In his blog our CEO shares personal insights from a career in accounting and tech
When considering future skills, we often hear that accountants in practice need to become proficient in areas such as data science and coding. But is that true?
At a firm level, it’s a choice. The Big 4 are heavily promoting their drives to recruit 100s of data scientists and technology experts. Headline grabbing press releases are commonplace.
But that’s because of their strategy to build technology in-house, coupled with the challenges in their business they are yet to fully solve. They need big technology teams to build proprietary solutions which are marketable to clients. They need big teams of data scientists in their business or shared service centres to handle the wrangling of data from a client’s system to their technology.
If the client is only ever going to see you sat stationary in the car, make the chassis look incredible and worry about the engine later…
But for firms outside of the Big 4, building in-house is rarely attractive – for many reasons. It’s quite rare now as even the largest commonly acknowledge that any perceived competitive advantage is significantly outweighed by the build cost, lead time and maintenance bill. Especially with the increased availability of specialist third-party solutions.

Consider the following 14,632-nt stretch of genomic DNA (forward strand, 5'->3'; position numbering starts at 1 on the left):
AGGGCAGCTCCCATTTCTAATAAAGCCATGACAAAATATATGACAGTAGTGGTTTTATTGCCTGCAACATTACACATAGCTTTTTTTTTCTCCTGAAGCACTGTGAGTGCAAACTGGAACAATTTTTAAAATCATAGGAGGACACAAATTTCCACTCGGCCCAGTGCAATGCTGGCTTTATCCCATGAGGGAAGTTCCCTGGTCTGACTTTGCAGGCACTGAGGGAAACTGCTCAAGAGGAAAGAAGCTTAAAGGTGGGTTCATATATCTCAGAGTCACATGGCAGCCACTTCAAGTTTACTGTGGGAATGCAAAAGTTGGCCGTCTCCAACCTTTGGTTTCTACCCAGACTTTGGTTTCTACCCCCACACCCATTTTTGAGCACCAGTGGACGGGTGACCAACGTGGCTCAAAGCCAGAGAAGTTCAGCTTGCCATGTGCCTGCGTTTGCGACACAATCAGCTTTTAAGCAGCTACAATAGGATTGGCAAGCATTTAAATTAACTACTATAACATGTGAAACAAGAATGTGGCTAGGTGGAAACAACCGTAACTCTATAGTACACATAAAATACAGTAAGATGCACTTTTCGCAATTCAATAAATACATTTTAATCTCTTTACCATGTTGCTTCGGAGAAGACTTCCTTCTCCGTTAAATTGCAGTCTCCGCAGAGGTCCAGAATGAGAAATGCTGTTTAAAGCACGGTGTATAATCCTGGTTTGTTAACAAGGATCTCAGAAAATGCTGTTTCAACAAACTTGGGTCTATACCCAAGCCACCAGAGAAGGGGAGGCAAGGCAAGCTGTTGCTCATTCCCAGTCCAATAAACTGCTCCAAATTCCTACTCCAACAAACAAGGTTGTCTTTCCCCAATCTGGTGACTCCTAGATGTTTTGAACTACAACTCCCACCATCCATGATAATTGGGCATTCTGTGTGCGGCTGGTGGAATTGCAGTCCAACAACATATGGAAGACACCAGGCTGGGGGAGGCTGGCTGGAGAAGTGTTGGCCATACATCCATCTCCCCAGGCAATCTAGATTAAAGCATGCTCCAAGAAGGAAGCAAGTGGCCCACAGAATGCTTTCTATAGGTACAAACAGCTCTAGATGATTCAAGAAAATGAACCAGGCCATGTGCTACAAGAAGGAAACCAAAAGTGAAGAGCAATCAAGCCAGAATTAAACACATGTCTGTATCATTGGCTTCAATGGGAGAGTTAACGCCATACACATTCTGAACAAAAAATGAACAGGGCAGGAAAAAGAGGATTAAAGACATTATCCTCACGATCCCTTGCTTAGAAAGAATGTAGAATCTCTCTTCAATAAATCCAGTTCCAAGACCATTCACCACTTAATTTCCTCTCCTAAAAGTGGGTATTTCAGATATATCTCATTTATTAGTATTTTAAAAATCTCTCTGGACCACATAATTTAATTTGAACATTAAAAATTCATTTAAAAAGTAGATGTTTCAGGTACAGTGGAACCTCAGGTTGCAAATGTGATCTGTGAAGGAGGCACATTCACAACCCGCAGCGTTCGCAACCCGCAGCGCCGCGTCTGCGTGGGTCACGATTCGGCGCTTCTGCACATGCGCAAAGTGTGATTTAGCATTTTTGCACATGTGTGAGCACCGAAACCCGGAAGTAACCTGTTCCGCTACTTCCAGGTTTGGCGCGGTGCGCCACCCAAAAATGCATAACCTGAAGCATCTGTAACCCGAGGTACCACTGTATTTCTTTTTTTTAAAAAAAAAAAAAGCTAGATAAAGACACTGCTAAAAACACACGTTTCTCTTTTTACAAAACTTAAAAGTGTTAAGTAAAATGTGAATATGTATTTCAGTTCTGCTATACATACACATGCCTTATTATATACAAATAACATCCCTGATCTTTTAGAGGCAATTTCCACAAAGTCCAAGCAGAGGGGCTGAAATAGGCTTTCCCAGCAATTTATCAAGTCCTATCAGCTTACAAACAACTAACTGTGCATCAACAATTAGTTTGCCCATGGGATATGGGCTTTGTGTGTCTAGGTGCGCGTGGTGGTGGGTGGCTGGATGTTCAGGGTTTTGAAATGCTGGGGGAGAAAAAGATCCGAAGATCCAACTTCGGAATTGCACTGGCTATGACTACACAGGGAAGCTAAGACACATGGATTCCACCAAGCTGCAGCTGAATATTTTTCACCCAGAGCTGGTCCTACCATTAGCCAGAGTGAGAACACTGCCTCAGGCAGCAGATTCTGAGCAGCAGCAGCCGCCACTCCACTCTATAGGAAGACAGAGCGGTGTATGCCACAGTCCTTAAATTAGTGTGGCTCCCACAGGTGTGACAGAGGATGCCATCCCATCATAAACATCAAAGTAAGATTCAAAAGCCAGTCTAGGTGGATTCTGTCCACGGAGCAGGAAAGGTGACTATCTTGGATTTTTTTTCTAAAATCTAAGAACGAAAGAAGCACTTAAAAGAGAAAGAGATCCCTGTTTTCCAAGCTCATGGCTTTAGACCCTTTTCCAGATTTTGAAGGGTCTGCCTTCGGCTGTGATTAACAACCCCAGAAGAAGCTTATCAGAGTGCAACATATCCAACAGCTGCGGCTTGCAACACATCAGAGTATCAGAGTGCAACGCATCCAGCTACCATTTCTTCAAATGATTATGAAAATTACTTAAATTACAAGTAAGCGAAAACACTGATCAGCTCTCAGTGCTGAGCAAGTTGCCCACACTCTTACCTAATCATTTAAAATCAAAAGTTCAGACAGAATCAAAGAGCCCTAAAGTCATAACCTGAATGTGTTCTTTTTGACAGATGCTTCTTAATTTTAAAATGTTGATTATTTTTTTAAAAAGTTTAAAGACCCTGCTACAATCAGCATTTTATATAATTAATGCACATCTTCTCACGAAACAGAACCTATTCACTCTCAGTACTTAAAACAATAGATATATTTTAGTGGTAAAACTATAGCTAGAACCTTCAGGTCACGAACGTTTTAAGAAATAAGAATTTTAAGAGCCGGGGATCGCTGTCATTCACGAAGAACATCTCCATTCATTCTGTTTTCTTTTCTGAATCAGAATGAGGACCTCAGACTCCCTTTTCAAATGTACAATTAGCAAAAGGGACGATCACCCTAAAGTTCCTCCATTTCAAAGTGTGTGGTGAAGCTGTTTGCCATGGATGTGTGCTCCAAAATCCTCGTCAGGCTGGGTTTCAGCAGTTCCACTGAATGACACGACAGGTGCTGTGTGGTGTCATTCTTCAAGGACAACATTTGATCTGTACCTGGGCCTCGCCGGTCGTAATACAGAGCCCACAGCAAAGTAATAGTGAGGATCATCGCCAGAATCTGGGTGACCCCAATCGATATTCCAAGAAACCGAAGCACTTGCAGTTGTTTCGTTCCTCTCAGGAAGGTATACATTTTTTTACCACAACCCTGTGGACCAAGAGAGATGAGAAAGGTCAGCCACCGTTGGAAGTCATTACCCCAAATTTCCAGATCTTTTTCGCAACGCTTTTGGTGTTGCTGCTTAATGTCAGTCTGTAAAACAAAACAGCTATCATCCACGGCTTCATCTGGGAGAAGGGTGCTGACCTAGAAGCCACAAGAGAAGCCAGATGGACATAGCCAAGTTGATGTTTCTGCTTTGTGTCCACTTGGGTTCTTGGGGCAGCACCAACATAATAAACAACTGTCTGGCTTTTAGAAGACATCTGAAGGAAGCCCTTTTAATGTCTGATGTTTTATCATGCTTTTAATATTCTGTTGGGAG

So, this changes the narrative for the profession at large. Little need for technology experts to build. And, depending on technology choice, potentially no need for data scientists for data wrangling.
This is reflected in the education work we’re doing at Inflo with ICAEW. Our efforts are to teach skills like interpretation – what is this visualisation telling me and how does it apply in an audit, tax or corporate reporting setting?
There is also a focus on data knowledge underpinning this. Things like understanding the checks and balances needed to ensure reliable, accurate data for analysis. And the ways data can be manipulated by humans through the process.
But we’re teaching accountants the skills to be able to drive the car, quickly. Engine and everything. Not teaching them how to build every component of the car from the ground up.
And for that reason, the future accountant will learn the skills they need to be successful from… The future accounting qualification.
So, what are the key skills accountants in practice need to become proficient in? That’s for another time, or probably a conference near you this year…
Join our on demand webinar to hear 3 case studies from firms of various sizes regarding their technology journey. Run in partnership with ICAEW but free to non-members too.
Inflo President & CEO